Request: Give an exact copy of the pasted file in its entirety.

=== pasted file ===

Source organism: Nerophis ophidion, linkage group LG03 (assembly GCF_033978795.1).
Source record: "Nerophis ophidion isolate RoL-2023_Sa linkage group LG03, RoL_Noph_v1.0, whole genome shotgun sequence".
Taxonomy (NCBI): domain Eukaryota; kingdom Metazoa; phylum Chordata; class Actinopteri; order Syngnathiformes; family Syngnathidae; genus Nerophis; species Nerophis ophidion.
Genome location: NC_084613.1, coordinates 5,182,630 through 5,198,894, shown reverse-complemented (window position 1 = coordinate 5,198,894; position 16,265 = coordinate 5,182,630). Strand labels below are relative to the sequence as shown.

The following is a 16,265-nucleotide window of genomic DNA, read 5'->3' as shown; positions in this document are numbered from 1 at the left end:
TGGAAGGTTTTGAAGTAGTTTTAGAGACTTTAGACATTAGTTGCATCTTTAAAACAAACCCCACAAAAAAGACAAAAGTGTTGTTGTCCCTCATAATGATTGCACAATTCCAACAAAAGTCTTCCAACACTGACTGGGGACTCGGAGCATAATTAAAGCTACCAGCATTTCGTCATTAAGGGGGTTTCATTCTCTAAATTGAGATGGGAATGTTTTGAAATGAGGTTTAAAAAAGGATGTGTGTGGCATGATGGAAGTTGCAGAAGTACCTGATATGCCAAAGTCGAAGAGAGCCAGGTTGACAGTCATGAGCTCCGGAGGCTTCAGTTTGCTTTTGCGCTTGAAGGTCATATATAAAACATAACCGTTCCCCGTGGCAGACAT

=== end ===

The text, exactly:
Source organism: Nerophis ophidion, linkage group LG03 (assembly GCF_033978795.1).
Source record: "Nerophis ophidion isolate RoL-2023_Sa linkage group LG03, RoL_Noph_v1.0, whole genome shotgun sequence".
Taxonomy (NCBI): domain Eukaryota; kingdom Metazoa; phylum Chordata; class Actinopteri; order Syngnathiformes; family Syngnathidae; genus Nerophis; species Nerophis ophidion.
Genome location: NC_084613.1, coordinates 5,182,630 through 5,198,894, shown reverse-complemented (window position 1 = coordinate 5,198,894; position 16,265 = coordinate 5,182,630). Strand labels below are relative to the sequence as shown.

The following is a 16,265-nucleotide window of genomic DNA, read 5'->3' as shown; positions in this document are numbered from 1 at the left end:
TGGAAGGTTTTGAAGTAGTTTTAGAGACTTTAGACATTAGTTGCATCTTTAAAACAAACCCCACAAAAAAGACAAAAGTGTTGTTGTCCCTCATAATGATTGCACAATTCCAACAAAAGTCTTCCAACACTGACTGGGGACTCGGAGCATAATTAAAGCTACCAGCATTTCGTCATTAAGGGGGTTTCATTCTCTAAATTGAGATGGGAATGTTTTGAAATGAGGTTTAAAAAAGGATGTGTGTGGCATGATGGAAGTTGCAGAAGTACCTGATATGCCAAAGTCGAAGAGAGCCAGGTTGACAGTCATGAGCTCCGGAGGCTTCAGTTTGCTTTTGCGCTTGAAGGTCATATATAAAACATAACCGTTCCCCGTGGCAGACAT